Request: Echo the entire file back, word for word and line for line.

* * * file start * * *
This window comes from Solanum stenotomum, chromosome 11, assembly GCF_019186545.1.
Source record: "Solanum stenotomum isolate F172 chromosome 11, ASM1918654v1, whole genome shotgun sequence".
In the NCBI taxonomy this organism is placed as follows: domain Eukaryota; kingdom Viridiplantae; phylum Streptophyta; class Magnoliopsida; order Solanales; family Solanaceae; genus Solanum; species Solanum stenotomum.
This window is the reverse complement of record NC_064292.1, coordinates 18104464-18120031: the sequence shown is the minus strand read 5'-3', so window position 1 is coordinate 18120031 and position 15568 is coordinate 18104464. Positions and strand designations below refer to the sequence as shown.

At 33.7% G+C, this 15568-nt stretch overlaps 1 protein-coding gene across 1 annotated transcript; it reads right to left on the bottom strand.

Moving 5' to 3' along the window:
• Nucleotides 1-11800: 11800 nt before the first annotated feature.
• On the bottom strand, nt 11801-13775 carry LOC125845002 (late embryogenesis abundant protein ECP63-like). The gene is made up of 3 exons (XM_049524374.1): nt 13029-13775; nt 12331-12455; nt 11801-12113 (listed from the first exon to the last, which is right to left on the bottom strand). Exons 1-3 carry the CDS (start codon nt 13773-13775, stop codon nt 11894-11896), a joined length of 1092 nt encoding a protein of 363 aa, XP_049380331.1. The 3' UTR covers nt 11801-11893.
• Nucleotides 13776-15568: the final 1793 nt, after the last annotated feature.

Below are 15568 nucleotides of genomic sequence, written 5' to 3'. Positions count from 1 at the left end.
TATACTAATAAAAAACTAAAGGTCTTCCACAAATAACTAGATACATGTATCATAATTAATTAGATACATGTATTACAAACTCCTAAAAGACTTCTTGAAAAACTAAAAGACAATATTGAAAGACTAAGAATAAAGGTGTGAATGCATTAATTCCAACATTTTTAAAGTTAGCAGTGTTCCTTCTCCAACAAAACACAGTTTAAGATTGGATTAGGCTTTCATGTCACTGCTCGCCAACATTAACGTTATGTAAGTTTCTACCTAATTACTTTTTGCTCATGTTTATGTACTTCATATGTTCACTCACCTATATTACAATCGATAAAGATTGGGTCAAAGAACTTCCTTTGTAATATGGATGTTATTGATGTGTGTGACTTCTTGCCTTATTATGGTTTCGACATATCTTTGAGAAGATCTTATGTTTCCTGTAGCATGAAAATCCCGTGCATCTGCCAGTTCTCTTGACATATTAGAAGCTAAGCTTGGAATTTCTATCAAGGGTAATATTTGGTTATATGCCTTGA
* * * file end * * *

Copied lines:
This window comes from Solanum stenotomum, chromosome 11, assembly GCF_019186545.1.
Source record: "Solanum stenotomum isolate F172 chromosome 11, ASM1918654v1, whole genome shotgun sequence".
In the NCBI taxonomy this organism is placed as follows: domain Eukaryota; kingdom Viridiplantae; phylum Streptophyta; class Magnoliopsida; order Solanales; family Solanaceae; genus Solanum; species Solanum stenotomum.
This window is the reverse complement of record NC_064292.1, coordinates 18104464-18120031: the sequence shown is the minus strand read 5'-3', so window position 1 is coordinate 18120031 and position 15568 is coordinate 18104464. Positions and strand designations below refer to the sequence as shown.

At 33.7% G+C, this 15568-nt stretch overlaps 1 protein-coding gene across 1 annotated transcript; it reads right to left on the bottom strand.

Moving 5' to 3' along the window:
• Nucleotides 1-11800: 11800 nt before the first annotated feature.
• On the bottom strand, nt 11801-13775 carry LOC125845002 (late embryogenesis abundant protein ECP63-like). The gene is made up of 3 exons (XM_049524374.1): nt 13029-13775; nt 12331-12455; nt 11801-12113 (listed from the first exon to the last, which is right to left on the bottom strand). Exons 1-3 carry the CDS (start codon nt 13773-13775, stop codon nt 11894-11896), a joined length of 1092 nt encoding a protein of 363 aa, XP_049380331.1. The 3' UTR covers nt 11801-11893.
• Nucleotides 13776-15568: the final 1793 nt, after the last annotated feature.

Below are 15568 nucleotides of genomic sequence, written 5' to 3'. Positions count from 1 at the left end.
TATACTAATAAAAAACTAAAGGTCTTCCACAAATAACTAGATACATGTATCATAATTAATTAGATACATGTATTACAAACTCCTAAAAGACTTCTTGAAAAACTAAAAGACAATATTGAAAGACTAAGAATAAAGGTGTGAATGCATTAATTCCAACATTTTTAAAGTTAGCAGTGTTCCTTCTCCAACAAAACACAGTTTAAGATTGGATTAGGCTTTCATGTCACTGCTCGCCAACATTAACGTTATGTAAGTTTCTACCTAATTACTTTTTGCTCATGTTTATGTACTTCATATGTTCACTCACCTATATTACAATCGATAAAGATTGGGTCAAAGAACTTCCTTTGTAATATGGATGTTATTGATGTGTGTGACTTCTTGCCTTATTATGGTTTCGACATATCTTTGAGAAGATCTTATGTTTCCTGTAGCATGAAAATCCCGTGCATCTGCCAGTTCTCTTGACATATTAGAAGCTAAGCTTGGAATTTCTATCAAGGGTAATATTTGGTTATATGCCTTGA